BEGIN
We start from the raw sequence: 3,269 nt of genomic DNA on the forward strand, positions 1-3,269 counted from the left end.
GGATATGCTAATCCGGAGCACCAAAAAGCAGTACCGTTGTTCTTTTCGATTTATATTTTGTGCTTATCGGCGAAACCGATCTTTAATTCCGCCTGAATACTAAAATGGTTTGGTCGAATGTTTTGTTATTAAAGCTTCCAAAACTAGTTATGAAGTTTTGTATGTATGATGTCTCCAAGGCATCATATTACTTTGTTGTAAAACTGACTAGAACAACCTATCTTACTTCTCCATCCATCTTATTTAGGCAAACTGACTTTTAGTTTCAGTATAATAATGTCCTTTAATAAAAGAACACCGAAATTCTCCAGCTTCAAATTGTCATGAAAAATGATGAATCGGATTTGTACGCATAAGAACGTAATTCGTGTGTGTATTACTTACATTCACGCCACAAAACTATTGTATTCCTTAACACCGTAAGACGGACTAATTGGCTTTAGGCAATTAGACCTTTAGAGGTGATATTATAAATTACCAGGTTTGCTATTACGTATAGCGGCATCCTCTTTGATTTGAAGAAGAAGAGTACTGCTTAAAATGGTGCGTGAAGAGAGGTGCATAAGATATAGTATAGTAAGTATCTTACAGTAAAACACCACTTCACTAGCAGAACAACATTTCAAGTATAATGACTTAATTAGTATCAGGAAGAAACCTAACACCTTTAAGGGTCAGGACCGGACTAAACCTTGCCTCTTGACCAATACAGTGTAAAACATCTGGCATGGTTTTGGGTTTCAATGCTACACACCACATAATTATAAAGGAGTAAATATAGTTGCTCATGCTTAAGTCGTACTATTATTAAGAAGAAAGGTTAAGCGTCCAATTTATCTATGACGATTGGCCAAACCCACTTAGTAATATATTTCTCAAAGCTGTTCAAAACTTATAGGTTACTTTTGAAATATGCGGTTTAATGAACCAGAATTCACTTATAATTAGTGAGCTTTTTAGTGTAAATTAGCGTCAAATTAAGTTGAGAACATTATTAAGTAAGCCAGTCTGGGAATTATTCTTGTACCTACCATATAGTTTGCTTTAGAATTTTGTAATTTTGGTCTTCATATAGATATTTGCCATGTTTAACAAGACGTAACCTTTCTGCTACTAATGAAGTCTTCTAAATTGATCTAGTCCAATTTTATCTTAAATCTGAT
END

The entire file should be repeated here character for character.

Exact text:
We start from the raw sequence: 3,269 nt of genomic DNA on the forward strand, positions 1-3,269 counted from the left end.
GGATATGCTAATCCGGAGCACCAAAAAGCAGTACCGTTGTTCTTTTCGATTTATATTTTGTGCTTATCGGCGAAACCGATCTTTAATTCCGCCTGAATACTAAAATGGTTTGGTCGAATGTTTTGTTATTAAAGCTTCCAAAACTAGTTATGAAGTTTTGTATGTATGATGTCTCCAAGGCATCATATTACTTTGTTGTAAAACTGACTAGAACAACCTATCTTACTTCTCCATCCATCTTATTTAGGCAAACTGACTTTTAGTTTCAGTATAATAATGTCCTTTAATAAAAGAACACCGAAATTCTCCAGCTTCAAATTGTCATGAAAAATGATGAATCGGATTTGTACGCATAAGAACGTAATTCGTGTGTGTATTACTTACATTCACGCCACAAAACTATTGTATTCCTTAACACCGTAAGACGGACTAATTGGCTTTAGGCAATTAGACCTTTAGAGGTGATATTATAAATTACCAGGTTTGCTATTACGTATAGCGGCATCCTCTTTGATTTGAAGAAGAAGAGTACTGCTTAAAATGGTGCGTGAAGAGAGGTGCATAAGATATAGTATAGTAAGTATCTTACAGTAAAACACCACTTCACTAGCAGAACAACATTTCAAGTATAATGACTTAATTAGTATCAGGAAGAAACCTAACACCTTTAAGGGTCAGGACCGGACTAAACCTTGCCTCTTGACCAATACAGTGTAAAACATCTGGCATGGTTTTGGGTTTCAATGCTACACACCACATAATTATAAAGGAGTAAATATAGTTGCTCATGCTTAAGTCGTACTATTATTAAGAAGAAAGGTTAAGCGTCCAATTTATCTATGACGATTGGCCAAACCCACTTAGTAATATATTTCTCAAAGCTGTTCAAAACTTATAGGTTACTTTTGAAATATGCGGTTTAATGAACCAGAATTCACTTATAATTAGTGAGCTTTTTAGTGTAAATTAGCGTCAAATTAAGTTGAGAACATTATTAAGTAAGCCAGTCTGGGAATTATTCTTGTACCTACCATATAGTTTGCTTTAGAATTTTGTAATTTTGGTCTTCATATAGATATTTGCCATGTTTAACAAGACGTAACCTTTCTGCTACTAATGAAGTCTTCTAAATTGATCTAGTCCAATTTTATCTTAAATCTGAT